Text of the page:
Latin
phrase for a university or college. In English, this is largely a U.S. usage referring to a school or university from which an individual has graduated or to a song or hymn associated with a school.[1] The phrase is variously translated as "nourishing mother", "nursing mother", or "fostering mother", suggesting that a school provides intellectual nourishment to its students.[2] Fine arts will often depict educational institutions using a robed woman as a visual metaphor. Before its current usage, Alma mater
Alma mater
was an honorific title for various Latin
Latin
mother goddesses, especially Ceres or Cybele,[3] and later in Catholicism for the Virgin Mary
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Princeton University
Princeton University
Princeton University
is a private Ivy League
Ivy League
research university in Princeton, New Jersey
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Mayor Of Philadelphia
The Mayor
Mayor
of Philadelphia
Philadelphia
is the chief executive of the government of Philadelphia, Pennsylvania,[1] as stipulated by the Charter of the City of Philadelphia. The current Mayor
Mayor
of Philadelphia
Philadelphia
is Jim Kenney.Contents1 History 2 Mayors 3 See also 4 Notes 5 References 6 Sources 7 External linksHistory[edit] The first mayor of Philadelphia, Humphrey Morrey, was appointed by city founder William Penn. Edward Shippen was appointed by Penn as first mayor under the charter of 1701, then was elected to a second term by the City Council. Subsequent mayors, who held office for one year, were elected by the city council from among their number. No compensation was paid to the earliest office-holders, and candidates often objected strongly to their being selected, sometimes choosing even to pay a fine rather than serve
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Albert Gallatin
Abraham Alfonse Albert Gallatin
Albert Gallatin
(January 29, 1761 – August 12, 1849) was a Swiss-American politician, diplomat, ethnologist and linguist. He was an important leader of the Democratic-Republican Party, serving in various federal elective and appointed positions across four decades. He represented Pennsylvania
Pennsylvania
in the Senate and the House of Representatives before becoming the longest-tenured United States Secretary of the Treasury and serving as a high-ranking diplomat. Born in Geneva
Geneva
in present-day Switzerland, Gallatin immigrated to the United States
United States
in the 1780s, settling in western Pennsylvania. He served as a delegate to the 1789 Pennsylvania
Pennsylvania
constitutional convention and won election to the Pennsylvania
Pennsylvania
General Assembly
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United States Senate
Majority (50)     Republican (50)Minority (49)     Democratic (47)      Independents (2) caucusing with the DemocratsVacant (1)     Vacant (1)Length of term6 yearsElectionsVoting systemFirst-past-the-post; nonpartisan blanket primary with a majoritarian second round in 3 states.Last electionNovember 8, 2016 (34 seats)Next electionNovember 6, 2018 (33 seats)Meeting placeSenate chamber United States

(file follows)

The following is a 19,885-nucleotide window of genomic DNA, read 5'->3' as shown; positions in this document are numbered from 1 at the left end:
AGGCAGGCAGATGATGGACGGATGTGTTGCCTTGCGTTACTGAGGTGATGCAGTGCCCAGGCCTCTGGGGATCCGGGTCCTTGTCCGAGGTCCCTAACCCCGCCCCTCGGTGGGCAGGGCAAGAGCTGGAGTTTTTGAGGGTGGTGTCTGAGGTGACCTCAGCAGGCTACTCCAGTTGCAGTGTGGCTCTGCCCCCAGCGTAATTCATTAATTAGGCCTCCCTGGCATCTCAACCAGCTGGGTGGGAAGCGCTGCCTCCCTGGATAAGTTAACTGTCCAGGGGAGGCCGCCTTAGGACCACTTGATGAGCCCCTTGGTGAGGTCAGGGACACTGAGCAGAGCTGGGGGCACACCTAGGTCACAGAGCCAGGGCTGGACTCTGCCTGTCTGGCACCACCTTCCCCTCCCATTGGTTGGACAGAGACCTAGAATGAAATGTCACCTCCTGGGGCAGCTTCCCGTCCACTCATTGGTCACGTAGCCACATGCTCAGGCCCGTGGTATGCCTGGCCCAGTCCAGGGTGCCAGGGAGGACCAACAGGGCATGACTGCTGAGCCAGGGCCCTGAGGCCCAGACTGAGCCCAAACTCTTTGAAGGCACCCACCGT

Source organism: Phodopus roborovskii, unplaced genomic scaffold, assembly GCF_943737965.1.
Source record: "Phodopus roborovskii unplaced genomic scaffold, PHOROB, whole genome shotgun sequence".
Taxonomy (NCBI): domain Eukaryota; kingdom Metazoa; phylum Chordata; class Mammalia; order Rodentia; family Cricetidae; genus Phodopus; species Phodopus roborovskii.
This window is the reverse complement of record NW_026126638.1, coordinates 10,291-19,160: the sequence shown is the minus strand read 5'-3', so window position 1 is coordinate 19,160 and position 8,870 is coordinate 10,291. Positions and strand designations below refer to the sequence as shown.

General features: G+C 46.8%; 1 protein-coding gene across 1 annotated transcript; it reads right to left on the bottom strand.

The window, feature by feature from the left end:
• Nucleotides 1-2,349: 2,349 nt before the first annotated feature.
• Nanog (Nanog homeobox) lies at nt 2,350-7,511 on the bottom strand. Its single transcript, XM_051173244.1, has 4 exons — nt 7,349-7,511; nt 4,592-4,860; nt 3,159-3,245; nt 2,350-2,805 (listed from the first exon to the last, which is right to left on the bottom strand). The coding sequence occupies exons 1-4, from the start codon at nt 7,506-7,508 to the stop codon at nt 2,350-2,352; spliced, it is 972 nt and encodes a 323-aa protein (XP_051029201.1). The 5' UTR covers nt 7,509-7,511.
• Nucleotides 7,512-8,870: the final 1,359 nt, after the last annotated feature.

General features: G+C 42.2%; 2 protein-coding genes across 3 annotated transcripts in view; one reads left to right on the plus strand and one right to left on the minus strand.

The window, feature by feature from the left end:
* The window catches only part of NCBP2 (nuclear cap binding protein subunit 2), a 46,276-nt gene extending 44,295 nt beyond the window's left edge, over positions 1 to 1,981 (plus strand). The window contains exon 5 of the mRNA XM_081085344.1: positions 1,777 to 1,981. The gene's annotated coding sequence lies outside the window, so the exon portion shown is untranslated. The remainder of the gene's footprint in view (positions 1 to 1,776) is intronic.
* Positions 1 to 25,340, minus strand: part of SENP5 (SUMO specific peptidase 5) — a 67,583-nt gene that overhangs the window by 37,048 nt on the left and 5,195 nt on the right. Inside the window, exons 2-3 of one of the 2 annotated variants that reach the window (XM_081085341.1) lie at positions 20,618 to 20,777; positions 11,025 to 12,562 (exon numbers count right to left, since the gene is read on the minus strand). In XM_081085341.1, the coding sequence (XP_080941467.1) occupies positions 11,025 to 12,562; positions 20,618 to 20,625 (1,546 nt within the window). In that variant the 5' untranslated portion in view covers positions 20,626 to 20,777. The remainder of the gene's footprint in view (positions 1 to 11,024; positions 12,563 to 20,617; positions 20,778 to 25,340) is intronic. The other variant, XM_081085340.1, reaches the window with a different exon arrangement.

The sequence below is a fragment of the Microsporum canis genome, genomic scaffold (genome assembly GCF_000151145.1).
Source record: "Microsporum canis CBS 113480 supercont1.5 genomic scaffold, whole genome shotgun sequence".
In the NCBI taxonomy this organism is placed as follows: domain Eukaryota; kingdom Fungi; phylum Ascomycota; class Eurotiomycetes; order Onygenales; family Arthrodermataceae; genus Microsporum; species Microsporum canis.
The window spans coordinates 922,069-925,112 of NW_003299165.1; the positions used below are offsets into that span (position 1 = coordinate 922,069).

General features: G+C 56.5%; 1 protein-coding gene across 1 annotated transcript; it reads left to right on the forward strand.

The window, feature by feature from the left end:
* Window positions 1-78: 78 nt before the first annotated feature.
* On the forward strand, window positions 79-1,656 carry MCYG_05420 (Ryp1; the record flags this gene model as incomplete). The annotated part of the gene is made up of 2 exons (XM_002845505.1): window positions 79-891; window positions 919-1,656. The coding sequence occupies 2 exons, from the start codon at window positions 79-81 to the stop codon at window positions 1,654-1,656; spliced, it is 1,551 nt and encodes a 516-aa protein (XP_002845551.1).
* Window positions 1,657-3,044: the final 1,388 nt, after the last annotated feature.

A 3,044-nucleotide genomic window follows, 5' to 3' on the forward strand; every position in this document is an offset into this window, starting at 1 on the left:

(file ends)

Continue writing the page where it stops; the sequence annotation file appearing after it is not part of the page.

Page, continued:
Unite

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United States Attorney
United States Attorneys (also known as chief federal prosecutors and, historically, as United States District Attorneys)[1][2][3] represent the United States federal government in United States district courts and United States courts of appeals. The prosecution is the legal party responsible for presenting the case against an individual suspected of breaking the law, initiating and directing further criminal investigations, guiding and recommending the sentencing of offenders, and are the only attorneys allowed to participate in grand jury proceedings.[4][not in citation given] There are 93 U.S. Attorney offices located throughout the United States, Puerto Rico, the U.S. Virgin Islands, Guam, and the Northern Mariana Islands. One U.S. Attorney is assigned to each of the judicial districts, with the exception of Guam
Guam
and the Northern Mariana Islands where a single U.S. Attorney serves both districts. Each U.S
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Russia
Coordinates: 60°N 90°E / 60°N 90°E / 60; 90Russian Federation Росси́йская Федерaция (Russian) Rossiyskaya FederatsiyaFlagCoat of armsAnthem:  "Gosudarstvenny gimn Rossiyskoy Federatsii"  (transliteration) "State Anthem of the Russian Federation"Location of Russia
Russia
(green) Russian-administered Crimea
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Whig Party (United States)
The Whig Party was a political party active in the middle of the 19th century in the United States. Four United States
United States
Presidents belonged to the party while in office.[5] It emerged in the 1830s as the leading opponent of Jacksonians, pulling together former members of the National Republican (one of the successors of the Democratic-Republican Party) and the Anti-Masonic Party. It had links to the upscale traditions of the Federalist Party. Along with the rival Democratic Party, it was central to the Second Party System
Second Party System
from the early 1840s to the mid-1860s.[6] It originally formed in opposition to the policies of President Andrew Jackson
Andrew Jackson
(in office 1829–1837) and his Democratic Party
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Popular Sovereignty
Popular sovereignty, or the sovereignty of the peoples' rule, is part of the seven principles, that the authority of a state and its government is created and sustained by the consent of its people, through their elected representatives (Rule by the People), who are the source of all political power. It is closely associated with social contract philosophers such as Thomas Hobbes, John Locke
John Locke
and Jean-Jacques Rousseau. Popular sovereignty expresses a concept and does not necessarily reflect or describe a political reality.[a] The people have the final say in government decisions